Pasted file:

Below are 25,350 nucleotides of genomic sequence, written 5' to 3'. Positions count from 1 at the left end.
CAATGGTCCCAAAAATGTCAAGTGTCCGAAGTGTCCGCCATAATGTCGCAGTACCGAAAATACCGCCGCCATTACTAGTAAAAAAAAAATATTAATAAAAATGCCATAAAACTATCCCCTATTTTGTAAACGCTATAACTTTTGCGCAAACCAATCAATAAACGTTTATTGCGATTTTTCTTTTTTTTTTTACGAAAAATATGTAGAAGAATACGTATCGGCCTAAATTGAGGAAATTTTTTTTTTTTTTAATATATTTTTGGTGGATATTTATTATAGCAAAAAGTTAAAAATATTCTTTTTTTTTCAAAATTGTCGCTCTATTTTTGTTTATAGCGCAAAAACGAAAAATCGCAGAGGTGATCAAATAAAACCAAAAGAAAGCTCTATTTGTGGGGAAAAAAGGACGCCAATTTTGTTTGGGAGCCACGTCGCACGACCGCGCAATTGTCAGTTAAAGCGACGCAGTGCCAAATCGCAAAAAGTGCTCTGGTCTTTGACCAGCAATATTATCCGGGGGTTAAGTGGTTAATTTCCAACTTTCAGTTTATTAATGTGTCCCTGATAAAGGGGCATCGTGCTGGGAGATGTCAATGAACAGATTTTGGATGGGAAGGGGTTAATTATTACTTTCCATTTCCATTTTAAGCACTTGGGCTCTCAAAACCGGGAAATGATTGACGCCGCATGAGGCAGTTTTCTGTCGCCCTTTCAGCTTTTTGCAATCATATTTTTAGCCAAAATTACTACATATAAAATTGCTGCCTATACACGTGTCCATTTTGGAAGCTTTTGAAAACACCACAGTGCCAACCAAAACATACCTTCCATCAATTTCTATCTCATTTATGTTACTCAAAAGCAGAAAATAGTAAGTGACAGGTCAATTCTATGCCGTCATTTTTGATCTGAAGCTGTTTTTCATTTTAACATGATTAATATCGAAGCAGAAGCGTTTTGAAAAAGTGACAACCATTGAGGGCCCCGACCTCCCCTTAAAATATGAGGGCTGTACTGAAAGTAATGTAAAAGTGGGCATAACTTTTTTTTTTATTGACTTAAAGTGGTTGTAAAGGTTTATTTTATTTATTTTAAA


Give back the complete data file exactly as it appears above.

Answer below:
Below are 25,350 nucleotides of genomic sequence, written 5' to 3'. Positions count from 1 at the left end.
CAATGGTCCCAAAAATGTCAAGTGTCCGAAGTGTCCGCCATAATGTCGCAGTACCGAAAATACCGCCGCCATTACTAGTAAAAAAAAAATATTAATAAAAATGCCATAAAACTATCCCCTATTTTGTAAACGCTATAACTTTTGCGCAAACCAATCAATAAACGTTTATTGCGATTTTTCTTTTTTTTTTTACGAAAAATATGTAGAAGAATACGTATCGGCCTAAATTGAGGAAATTTTTTTTTTTTTTAATATATTTTTGGTGGATATTTATTATAGCAAAAAGTTAAAAATATTCTTTTTTTTTCAAAATTGTCGCTCTATTTTTGTTTATAGCGCAAAAACGAAAAATCGCAGAGGTGATCAAATAAAACCAAAAGAAAGCTCTATTTGTGGGGAAAAAAGGACGCCAATTTTGTTTGGGAGCCACGTCGCACGACCGCGCAATTGTCAGTTAAAGCGACGCAGTGCCAAATCGCAAAAAGTGCTCTGGTCTTTGACCAGCAATATTATCCGGGGGTTAAGTGGTTAATTTCCAACTTTCAGTTTATTAATGTGTCCCTGATAAAGGGGCATCGTGCTGGGAGATGTCAATGAACAGATTTTGGATGGGAAGGGGTTAATTATTACTTTCCATTTCCATTTTAAGCACTTGGGCTCTCAAAACCGGGAAATGATTGACGCCGCATGAGGCAGTTTTCTGTCGCCCTTTCAGCTTTTTGCAATCATATTTTTAGCCAAAATTACTACATATAAAATTGCTGCCTATACACGTGTCCATTTTGGAAGCTTTTGAAAACACCACAGTGCCAACCAAAACATACCTTCCATCAATTTCTATCTCATTTATGTTACTCAAAAGCAGAAAATAGTAAGTGACAGGTCAATTCTATGCCGTCATTTTTGATCTGAAGCTGTTTTTCATTTTAACATGATTAATATCGAAGCAGAAGCGTTTTGAAAAAGTGACAACCATTGAGGGCCCCGACCTCCCCTTAAAATATGAGGGCTGTACTGAAAGTAATGTAAAAGTGGGCATAACTTTTTTTTTTATTGACTTAAAGTGGTTGTAAAGGTTTATTTTATTTATTTTAAA